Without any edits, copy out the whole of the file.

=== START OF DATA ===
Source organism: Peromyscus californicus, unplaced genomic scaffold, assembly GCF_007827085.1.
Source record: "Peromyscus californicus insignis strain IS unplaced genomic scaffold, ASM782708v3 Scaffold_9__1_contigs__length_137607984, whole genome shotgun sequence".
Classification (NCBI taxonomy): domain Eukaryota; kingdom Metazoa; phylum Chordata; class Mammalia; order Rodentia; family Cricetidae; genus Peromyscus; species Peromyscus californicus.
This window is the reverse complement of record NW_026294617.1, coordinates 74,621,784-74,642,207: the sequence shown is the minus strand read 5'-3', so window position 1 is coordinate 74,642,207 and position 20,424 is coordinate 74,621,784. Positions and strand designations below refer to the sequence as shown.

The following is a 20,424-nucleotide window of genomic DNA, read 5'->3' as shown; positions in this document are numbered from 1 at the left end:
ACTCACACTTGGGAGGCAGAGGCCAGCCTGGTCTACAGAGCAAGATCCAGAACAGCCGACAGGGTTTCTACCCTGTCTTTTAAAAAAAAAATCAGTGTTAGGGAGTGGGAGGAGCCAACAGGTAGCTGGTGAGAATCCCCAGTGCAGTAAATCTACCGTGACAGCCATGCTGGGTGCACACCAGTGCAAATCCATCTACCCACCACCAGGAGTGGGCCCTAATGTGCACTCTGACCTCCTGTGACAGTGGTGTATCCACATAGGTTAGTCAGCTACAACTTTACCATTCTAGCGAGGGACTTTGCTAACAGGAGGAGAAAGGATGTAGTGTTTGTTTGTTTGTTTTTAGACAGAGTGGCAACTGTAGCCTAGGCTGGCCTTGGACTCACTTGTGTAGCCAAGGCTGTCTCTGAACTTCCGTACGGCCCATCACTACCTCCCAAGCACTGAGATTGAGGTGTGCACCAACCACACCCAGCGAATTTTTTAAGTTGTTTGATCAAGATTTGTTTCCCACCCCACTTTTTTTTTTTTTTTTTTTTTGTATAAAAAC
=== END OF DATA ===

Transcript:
Source organism: Peromyscus californicus, unplaced genomic scaffold, assembly GCF_007827085.1.
Source record: "Peromyscus californicus insignis strain IS unplaced genomic scaffold, ASM782708v3 Scaffold_9__1_contigs__length_137607984, whole genome shotgun sequence".
Classification (NCBI taxonomy): domain Eukaryota; kingdom Metazoa; phylum Chordata; class Mammalia; order Rodentia; family Cricetidae; genus Peromyscus; species Peromyscus californicus.
This window is the reverse complement of record NW_026294617.1, coordinates 74,621,784-74,642,207: the sequence shown is the minus strand read 5'-3', so window position 1 is coordinate 74,642,207 and position 20,424 is coordinate 74,621,784. Positions and strand designations below refer to the sequence as shown.

The following is a 20,424-nucleotide window of genomic DNA, read 5'->3' as shown; positions in this document are numbered from 1 at the left end:
ACTCACACTTGGGAGGCAGAGGCCAGCCTGGTCTACAGAGCAAGATCCAGAACAGCCGACAGGGTTTCTACCCTGTCTTTTAAAAAAAAAATCAGTGTTAGGGAGTGGGAGGAGCCAACAGGTAGCTGGTGAGAATCCCCAGTGCAGTAAATCTACCGTGACAGCCATGCTGGGTGCACACCAGTGCAAATCCATCTACCCACCACCAGGAGTGGGCCCTAATGTGCACTCTGACCTCCTGTGACAGTGGTGTATCCACATAGGTTAGTCAGCTACAACTTTACCATTCTAGCGAGGGACTTTGCTAACAGGAGGAGAAAGGATGTAGTGTTTGTTTGTTTGTTTTTAGACAGAGTGGCAACTGTAGCCTAGGCTGGCCTTGGACTCACTTGTGTAGCCAAGGCTGTCTCTGAACTTCCGTACGGCCCATCACTACCTCCCAAGCACTGAGATTGAGGTGTGCACCAACCACACCCAGCGAATTTTTTAAGTTGTTTGATCAAGATTTGTTTCCCACCCCACTTTTTTTTTTTTTTTTTTTTTGTATAAAAAC